Coronary CT Angiogram
CTA stands for coronary computed tomography angiogram. A CT angiogram takes pictures of the heart. The pictures are more detailed than a typical X-ray. During a CT angiogram pictures are taken of cross sections or slices of the heart. When contrast is used during a CT scan pictures of the heart are highlighted even more.
CT scans can help determine a diagnosis early. Your doctor will use this information to determine the best treatment for you.
Preparing for the Test
You need to have a recent EKG and bloodwork (creatinine level); talk with your doctor about this before the test
Talk with your doctor before the test if you have a history of reactions to contrast in the past
Avoid having any barium studies done 2 to 3 days before the CT scan
Avoid caffeine sources for 6 hours prior to this test; this includes coffee, decaffeinated coffee, herbal tea, soda pop and chocolate
Avoid nicotine sources for 6 hours prior to this test
Drink two 8-ounce glasses of water 1 hour before the test
You may be asked to take certain medications before the test; you will be contacted before your test by the cardiac CTA nurse to discuss the test, answer questions, and get you instructions about which medicine to hold and for how long
Bring your medicine with you to the test; after the test you will be instructed to take any medicine that was held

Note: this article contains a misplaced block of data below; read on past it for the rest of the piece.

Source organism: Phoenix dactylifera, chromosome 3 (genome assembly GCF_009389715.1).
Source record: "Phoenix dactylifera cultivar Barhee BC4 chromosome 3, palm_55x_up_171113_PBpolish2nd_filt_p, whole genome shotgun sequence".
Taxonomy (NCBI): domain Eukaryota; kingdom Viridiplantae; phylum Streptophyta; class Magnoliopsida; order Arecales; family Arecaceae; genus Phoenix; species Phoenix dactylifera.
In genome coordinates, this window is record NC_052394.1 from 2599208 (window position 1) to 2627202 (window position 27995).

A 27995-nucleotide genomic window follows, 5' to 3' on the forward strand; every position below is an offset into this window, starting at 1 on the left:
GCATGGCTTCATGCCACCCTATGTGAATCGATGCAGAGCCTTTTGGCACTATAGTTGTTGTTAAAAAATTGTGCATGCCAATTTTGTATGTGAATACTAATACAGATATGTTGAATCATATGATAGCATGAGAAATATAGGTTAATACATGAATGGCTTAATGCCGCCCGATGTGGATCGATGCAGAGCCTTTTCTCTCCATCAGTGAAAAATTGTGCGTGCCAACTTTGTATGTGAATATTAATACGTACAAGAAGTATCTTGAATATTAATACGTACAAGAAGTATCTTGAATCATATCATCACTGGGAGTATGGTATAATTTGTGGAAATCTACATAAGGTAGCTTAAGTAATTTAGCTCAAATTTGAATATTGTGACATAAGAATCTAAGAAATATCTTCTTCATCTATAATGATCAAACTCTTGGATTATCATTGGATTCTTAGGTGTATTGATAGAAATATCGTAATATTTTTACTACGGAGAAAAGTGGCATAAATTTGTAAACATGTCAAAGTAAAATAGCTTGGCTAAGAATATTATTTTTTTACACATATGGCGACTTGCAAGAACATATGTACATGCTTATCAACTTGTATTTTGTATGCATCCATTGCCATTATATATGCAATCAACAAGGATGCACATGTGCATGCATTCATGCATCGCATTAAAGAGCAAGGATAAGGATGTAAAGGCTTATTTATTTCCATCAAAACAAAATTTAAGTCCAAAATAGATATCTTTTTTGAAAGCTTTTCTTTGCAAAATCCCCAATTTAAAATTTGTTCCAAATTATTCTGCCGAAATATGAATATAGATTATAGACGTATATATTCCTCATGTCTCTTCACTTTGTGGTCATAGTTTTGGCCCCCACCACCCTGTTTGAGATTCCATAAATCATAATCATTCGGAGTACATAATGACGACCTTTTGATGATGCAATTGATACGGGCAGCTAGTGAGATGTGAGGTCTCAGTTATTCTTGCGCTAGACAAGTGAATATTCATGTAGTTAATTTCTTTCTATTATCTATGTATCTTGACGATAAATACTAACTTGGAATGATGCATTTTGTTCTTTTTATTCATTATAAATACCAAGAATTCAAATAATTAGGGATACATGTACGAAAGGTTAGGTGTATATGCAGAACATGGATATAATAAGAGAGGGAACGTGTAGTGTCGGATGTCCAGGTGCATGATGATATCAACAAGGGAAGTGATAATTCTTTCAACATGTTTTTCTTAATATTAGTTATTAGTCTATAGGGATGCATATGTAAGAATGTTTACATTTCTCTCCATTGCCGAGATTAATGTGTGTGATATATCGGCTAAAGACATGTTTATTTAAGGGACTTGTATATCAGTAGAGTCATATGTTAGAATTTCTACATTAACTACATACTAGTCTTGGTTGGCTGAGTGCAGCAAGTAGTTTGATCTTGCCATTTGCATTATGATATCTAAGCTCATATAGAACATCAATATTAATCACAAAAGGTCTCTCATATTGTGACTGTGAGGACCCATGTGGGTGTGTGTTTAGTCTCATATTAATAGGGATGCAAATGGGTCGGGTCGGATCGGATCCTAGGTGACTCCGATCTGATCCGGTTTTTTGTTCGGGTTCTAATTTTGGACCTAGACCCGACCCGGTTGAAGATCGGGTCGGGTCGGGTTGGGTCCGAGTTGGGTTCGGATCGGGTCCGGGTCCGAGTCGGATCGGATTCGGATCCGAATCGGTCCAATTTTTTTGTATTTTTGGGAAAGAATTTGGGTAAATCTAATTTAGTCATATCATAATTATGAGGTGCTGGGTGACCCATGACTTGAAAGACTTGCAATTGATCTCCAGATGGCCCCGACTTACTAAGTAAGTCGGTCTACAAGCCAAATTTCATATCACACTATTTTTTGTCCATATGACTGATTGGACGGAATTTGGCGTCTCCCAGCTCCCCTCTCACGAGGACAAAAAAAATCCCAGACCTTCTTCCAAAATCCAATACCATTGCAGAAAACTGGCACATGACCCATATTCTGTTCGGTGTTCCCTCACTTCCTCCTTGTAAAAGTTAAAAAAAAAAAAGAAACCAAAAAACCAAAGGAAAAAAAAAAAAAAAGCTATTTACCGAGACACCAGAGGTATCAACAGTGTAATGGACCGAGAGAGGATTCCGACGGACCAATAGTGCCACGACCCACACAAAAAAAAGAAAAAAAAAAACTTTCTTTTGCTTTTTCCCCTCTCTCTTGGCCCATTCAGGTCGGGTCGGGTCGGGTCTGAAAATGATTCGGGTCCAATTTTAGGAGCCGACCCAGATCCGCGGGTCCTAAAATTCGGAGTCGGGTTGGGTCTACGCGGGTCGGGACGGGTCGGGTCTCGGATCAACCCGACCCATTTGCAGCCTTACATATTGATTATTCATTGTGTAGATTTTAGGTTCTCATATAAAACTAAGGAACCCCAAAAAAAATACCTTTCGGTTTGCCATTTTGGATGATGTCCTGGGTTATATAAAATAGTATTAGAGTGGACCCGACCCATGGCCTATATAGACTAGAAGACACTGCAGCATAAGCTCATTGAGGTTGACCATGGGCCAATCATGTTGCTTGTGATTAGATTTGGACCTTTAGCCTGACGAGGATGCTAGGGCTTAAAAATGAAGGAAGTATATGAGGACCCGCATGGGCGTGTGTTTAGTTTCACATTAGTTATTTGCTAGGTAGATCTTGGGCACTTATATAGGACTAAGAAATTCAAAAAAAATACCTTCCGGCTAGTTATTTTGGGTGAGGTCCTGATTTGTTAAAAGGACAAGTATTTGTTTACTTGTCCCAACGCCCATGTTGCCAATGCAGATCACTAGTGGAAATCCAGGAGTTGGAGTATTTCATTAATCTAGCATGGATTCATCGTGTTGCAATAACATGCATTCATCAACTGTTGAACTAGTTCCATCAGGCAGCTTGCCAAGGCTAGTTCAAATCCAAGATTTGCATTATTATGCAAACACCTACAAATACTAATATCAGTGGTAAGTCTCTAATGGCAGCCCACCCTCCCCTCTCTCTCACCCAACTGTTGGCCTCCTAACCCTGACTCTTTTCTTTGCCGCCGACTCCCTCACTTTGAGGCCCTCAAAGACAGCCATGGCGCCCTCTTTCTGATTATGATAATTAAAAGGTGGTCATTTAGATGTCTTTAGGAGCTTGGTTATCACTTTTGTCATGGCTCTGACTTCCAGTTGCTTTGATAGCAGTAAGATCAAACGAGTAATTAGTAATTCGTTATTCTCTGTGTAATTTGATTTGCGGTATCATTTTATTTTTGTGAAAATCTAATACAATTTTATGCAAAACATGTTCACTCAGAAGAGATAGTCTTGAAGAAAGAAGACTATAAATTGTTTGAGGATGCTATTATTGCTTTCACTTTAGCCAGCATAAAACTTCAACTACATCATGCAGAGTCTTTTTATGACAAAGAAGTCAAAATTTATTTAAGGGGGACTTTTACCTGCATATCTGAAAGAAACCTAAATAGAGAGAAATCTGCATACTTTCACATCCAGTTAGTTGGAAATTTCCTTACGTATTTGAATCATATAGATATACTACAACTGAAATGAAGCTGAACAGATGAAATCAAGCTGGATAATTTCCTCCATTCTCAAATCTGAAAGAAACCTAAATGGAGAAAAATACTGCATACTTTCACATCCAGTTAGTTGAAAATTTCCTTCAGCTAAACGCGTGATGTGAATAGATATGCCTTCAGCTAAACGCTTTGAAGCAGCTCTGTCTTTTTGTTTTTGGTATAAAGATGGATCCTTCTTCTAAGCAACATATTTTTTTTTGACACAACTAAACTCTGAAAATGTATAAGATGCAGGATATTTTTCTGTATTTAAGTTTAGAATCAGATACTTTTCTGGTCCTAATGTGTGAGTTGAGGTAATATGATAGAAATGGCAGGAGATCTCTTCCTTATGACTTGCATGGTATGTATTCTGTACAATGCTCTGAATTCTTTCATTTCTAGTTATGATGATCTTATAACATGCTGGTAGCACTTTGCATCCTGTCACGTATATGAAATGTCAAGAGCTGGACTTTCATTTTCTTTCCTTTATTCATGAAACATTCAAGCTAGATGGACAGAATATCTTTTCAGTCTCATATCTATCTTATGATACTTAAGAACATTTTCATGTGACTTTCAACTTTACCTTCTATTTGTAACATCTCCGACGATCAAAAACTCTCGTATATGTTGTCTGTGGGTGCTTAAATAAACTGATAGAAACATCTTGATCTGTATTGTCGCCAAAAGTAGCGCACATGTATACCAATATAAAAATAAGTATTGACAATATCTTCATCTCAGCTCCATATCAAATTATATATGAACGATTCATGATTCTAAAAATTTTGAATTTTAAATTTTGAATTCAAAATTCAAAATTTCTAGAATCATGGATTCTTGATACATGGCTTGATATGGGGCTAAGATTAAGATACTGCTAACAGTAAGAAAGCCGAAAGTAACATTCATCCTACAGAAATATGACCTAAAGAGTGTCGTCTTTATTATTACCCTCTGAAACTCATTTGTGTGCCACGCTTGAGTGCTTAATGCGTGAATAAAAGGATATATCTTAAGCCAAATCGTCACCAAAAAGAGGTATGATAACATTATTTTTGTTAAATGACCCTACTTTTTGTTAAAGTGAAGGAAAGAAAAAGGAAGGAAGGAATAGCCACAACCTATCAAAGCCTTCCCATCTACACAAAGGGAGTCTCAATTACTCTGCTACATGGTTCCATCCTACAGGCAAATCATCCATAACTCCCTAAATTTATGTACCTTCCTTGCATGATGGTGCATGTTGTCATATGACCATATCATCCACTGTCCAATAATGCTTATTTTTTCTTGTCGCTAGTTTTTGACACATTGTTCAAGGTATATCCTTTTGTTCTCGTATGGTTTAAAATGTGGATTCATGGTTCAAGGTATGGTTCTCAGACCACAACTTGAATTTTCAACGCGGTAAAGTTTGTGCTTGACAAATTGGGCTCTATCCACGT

Please arrive 45 minutes before the test is scheduled
During the Test
The nurse will explain the CT angiogram to you before you start. Ask questions if you don't understand. Before the test you will need to remove all clothing and jewelry from the waist up. You will be given a hospital gown to wear.
The nurse will start an IV in the elbow area. You will feel a prick when the IV is started.
You will be monitored closely during the procedure. You will have EKG leads placed on your chest to monitor your heart. You will have a blood pressure cuff to monitor your blood pressure. You may receive oxygen during the CT scan with a nasal cannula to help you hold your breath at times.
The IV will be used to give you the contrast media. Many people feel a warm "flush" as the contrast media is injected. This is normal and passes quickly. You may also be given IV medication to slow your heart rate. In addition, you will be given a nitroglycerine pill under your tongue.
The CT scan will be done at certain times while the contrast media and medications are given. The CT scan does not hurt. The CT scanner includes a table you will lie on and a doughnut-shaped ring that will move over the table. You will lie still on the table. The technologist will give you instructions during the test. You will also be asked to hold your breath for 10 to 12 seconds several times. While you hold your breath the images are taken. It is important to lie still while the images are taken.
After the Test
You will be monitored by a nurse for 30 to 60 minutes after the procedure. Be sure to eat and drink extra fluids for several hours after the test.
Length of the Test
A CT angiogram takes about 2 ½ - 3 hours. This includes 1 hour for the test and 1 ½ hours - 2 hours for preparation and recovery.
Day of the Test
You will be directed where to go when you check in. If you have any questions you can call 303.398.1611.
This information has been approved by Will Cook, ARRT, MA and Eric Yager, ARRT, BS (July 2012).